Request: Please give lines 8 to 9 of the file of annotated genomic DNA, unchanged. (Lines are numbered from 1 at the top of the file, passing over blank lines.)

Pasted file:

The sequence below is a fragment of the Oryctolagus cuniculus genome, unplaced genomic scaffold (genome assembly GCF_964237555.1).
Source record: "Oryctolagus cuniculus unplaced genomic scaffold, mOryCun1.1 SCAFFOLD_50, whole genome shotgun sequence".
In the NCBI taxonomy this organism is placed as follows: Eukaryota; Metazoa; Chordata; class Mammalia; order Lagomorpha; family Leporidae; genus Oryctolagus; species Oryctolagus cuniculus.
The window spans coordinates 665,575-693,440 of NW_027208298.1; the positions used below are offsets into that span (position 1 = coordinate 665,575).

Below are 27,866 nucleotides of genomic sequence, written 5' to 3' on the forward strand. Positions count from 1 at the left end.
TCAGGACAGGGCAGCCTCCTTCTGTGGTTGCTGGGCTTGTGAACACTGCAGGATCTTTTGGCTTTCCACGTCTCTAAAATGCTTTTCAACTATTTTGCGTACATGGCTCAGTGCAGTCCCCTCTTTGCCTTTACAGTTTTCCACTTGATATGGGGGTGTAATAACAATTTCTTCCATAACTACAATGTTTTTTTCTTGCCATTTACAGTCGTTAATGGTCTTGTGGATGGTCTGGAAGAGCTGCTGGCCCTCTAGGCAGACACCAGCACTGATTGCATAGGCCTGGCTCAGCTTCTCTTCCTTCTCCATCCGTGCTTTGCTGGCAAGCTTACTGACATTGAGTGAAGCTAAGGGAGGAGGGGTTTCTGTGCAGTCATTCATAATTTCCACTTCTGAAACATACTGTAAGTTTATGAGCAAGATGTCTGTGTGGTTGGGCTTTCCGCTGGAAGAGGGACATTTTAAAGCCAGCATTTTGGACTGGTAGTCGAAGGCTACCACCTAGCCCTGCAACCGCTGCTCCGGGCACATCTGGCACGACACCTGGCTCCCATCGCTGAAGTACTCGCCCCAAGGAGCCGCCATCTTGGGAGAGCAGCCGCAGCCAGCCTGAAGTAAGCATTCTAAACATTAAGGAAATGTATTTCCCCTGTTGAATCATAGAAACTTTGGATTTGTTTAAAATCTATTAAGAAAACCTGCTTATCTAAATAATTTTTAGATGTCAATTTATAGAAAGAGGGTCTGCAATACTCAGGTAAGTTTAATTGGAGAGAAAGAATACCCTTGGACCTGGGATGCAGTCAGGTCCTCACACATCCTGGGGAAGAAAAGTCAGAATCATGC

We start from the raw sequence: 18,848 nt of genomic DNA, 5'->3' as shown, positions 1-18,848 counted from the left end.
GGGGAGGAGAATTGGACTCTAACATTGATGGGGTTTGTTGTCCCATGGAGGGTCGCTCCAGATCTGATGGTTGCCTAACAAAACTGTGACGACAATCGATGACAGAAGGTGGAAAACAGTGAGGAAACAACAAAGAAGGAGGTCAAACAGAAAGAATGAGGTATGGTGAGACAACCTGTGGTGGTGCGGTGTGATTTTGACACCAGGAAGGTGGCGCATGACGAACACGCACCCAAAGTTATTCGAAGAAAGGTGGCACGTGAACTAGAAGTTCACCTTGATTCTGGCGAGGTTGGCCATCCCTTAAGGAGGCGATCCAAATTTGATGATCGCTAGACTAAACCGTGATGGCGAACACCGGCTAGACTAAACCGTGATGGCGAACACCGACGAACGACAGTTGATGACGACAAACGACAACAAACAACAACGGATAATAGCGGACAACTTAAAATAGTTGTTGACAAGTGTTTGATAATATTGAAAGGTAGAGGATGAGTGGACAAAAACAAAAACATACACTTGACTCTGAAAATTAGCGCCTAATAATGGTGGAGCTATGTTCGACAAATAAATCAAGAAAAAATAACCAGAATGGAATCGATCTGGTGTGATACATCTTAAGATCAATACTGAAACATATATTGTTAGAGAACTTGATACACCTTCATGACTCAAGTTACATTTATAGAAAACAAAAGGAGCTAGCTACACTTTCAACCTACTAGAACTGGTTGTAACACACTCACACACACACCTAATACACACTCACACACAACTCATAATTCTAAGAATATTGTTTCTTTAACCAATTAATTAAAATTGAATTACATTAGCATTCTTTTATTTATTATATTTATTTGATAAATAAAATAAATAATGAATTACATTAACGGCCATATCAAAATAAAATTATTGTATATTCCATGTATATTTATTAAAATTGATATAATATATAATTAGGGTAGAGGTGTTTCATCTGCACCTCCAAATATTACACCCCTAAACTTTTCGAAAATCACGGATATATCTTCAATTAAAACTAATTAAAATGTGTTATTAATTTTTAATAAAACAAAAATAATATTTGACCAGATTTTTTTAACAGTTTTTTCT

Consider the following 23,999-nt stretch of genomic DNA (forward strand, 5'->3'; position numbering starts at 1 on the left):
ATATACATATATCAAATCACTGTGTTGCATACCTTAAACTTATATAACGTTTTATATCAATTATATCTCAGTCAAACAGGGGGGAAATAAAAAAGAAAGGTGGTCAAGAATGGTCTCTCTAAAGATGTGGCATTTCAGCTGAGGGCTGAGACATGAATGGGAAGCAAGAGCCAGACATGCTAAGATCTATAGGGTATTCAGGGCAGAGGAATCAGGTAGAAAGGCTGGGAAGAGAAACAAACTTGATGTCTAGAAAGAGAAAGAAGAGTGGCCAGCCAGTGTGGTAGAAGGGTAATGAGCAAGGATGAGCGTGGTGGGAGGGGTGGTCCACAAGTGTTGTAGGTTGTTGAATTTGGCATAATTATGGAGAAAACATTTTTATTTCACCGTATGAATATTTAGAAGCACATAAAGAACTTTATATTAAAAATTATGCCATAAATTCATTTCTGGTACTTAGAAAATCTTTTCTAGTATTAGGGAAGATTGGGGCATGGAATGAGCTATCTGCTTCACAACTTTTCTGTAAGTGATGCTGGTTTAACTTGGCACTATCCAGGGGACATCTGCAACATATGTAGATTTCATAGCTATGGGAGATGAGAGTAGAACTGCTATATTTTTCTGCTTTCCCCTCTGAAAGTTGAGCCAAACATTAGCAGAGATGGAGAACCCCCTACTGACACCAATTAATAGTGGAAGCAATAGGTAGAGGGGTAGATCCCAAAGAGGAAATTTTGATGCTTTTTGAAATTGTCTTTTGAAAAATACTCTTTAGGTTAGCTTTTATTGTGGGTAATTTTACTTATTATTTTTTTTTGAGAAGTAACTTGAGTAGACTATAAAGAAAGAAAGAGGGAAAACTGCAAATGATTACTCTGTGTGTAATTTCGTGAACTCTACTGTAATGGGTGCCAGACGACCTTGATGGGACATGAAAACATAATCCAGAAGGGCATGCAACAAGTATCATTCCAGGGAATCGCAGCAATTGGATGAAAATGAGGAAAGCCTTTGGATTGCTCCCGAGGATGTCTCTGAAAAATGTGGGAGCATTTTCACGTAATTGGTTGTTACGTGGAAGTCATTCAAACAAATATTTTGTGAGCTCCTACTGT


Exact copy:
GGGGAGGAGAATTGGACTCTAACATTGATGGGGTTTGTTGTCCCATGGAGGGTCGCTCCAGATCTGATGGTTGCCTAACAAAACTGTGACGACAATCGATGACAGAAGGTGGAAAACAGTGAGGAAACAACAAAGAAGGAGGTCAAACAGAAAGAATGAGGTATGGTGAGACAACCTGTGGTGGTGCGGTGTGATTTTGACACCAGGAAGGTGGCGCATGACGAACACGCACCCAAAGTTATTCGAAGAAAGGTGGCACGTGAACTAGAAGTTCACCTTGATTCTGGCGAGGTTGGCCATCCCTTAAGGAGGCGATCCAAATTTGATGATCGCTAGACTAAACCGTGATGGCGAACACCGGCTAGACTAAACCGTGATGGCGAACACCGACGAACGACAGTTGATGACGACAAACGACAACAAACAACAACGGATAATAGCGGACAACTTAAAATAGTTGTTGACAAGTGTTTGATAATATTGAAAGGTAGAGGATGAGTGGACAAAAACAAAAACATACACTTGACTCTGAAAATTAGCGCCTAATAATGGTGGAGCTATGTTCGACAAATAAATCAAGAAAAAATAACCAGAATGGAATCGATCTGGTGTGATACATCTTAAGATCAATACTGAAACATATATTGTTAGAGAACTTGATACACCTTCATGACTCAAGTTACATTTATAGAAAACAAAAGGAGCTAGCTACACTTTCAACCTACTAGAACTGGTTGTAACACACTCACACACACACCTAATACACACTCACACACAACTCATAATTCTAAGAATATTGTTTCTTTAACCAATTAATTAAAATTGAATTACATTAGCATTCTTTTATTTATTATATTTATTTGATAAATAAAATAAATAATGAATTACATTAACGGCCATATCAAAATAAAATTATTGTATATTCCATGTATATTTATTAAAATTGATATAATATATAATTAGGGTAGAGGTGTTTCATCTGCACCTCCAAATATTACACCCCTAAACTTTTCGAAAATCACGGATATATCTTCAATTAAAACTAATTAAAATGTGTTATTAATTTTTAATAAAACAAAAATAATATTTGACCAGATTTTTTTAACAGTTTTTTCT

Consider the following 23,999-nt stretch of genomic DNA (forward strand, 5'->3'; position numbering starts at 1 on the left):